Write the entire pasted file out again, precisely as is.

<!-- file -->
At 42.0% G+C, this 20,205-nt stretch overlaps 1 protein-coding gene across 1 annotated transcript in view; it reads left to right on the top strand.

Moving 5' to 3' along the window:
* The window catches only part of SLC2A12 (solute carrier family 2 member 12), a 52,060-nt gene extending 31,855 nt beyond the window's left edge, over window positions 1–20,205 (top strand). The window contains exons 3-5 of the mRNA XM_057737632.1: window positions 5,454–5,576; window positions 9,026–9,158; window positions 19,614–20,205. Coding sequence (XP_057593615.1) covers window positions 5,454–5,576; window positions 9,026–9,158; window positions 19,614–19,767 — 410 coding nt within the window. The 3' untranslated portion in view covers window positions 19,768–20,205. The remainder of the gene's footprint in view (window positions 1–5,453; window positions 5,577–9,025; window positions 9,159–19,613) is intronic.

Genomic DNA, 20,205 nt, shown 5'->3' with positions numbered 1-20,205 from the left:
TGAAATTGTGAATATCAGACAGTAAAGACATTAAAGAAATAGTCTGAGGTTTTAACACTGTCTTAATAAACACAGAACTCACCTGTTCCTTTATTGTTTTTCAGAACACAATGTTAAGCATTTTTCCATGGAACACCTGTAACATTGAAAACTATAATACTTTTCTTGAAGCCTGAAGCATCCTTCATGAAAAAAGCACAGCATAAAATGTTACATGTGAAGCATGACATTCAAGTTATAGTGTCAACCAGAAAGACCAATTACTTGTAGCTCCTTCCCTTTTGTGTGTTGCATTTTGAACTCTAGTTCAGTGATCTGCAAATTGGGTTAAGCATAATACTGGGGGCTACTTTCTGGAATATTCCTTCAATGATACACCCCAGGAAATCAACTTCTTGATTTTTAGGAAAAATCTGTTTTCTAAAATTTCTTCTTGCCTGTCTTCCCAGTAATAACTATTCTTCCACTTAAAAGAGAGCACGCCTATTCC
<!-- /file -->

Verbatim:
At 42.0% G+C, this 20,205-nt stretch overlaps 1 protein-coding gene across 1 annotated transcript in view; it reads left to right on the top strand.

Moving 5' to 3' along the window:
* The window catches only part of SLC2A12 (solute carrier family 2 member 12), a 52,060-nt gene extending 31,855 nt beyond the window's left edge, over window positions 1–20,205 (top strand). The window contains exons 3-5 of the mRNA XM_057737632.1: window positions 5,454–5,576; window positions 9,026–9,158; window positions 19,614–20,205. Coding sequence (XP_057593615.1) covers window positions 5,454–5,576; window positions 9,026–9,158; window positions 19,614–19,767 — 410 coding nt within the window. The 3' untranslated portion in view covers window positions 19,768–20,205. The remainder of the gene's footprint in view (window positions 1–5,453; window positions 5,577–9,025; window positions 9,159–19,613) is intronic.

Genomic DNA, 20,205 nt, shown 5'->3' with positions numbered 1-20,205 from the left:
TGAAATTGTGAATATCAGACAGTAAAGACATTAAAGAAATAGTCTGAGGTTTTAACACTGTCTTAATAAACACAGAACTCACCTGTTCCTTTATTGTTTTTCAGAACACAATGTTAAGCATTTTTCCATGGAACACCTGTAACATTGAAAACTATAATACTTTTCTTGAAGCCTGAAGCATCCTTCATGAAAAAAGCACAGCATAAAATGTTACATGTGAAGCATGACATTCAAGTTATAGTGTCAACCAGAAAGACCAATTACTTGTAGCTCCTTCCCTTTTGTGTGTTGCATTTTGAACTCTAGTTCAGTGATCTGCAAATTGGGTTAAGCATAATACTGGGGGCTACTTTCTGGAATATTCCTTCAATGATACACCCCAGGAAATCAACTTCTTGATTTTTAGGAAAAATCTGTTTTCTAAAATTTCTTCTTGCCTGTCTTCCCAGTAATAACTATTCTTCCACTTAAAAGAGAGCACGCCTATTCC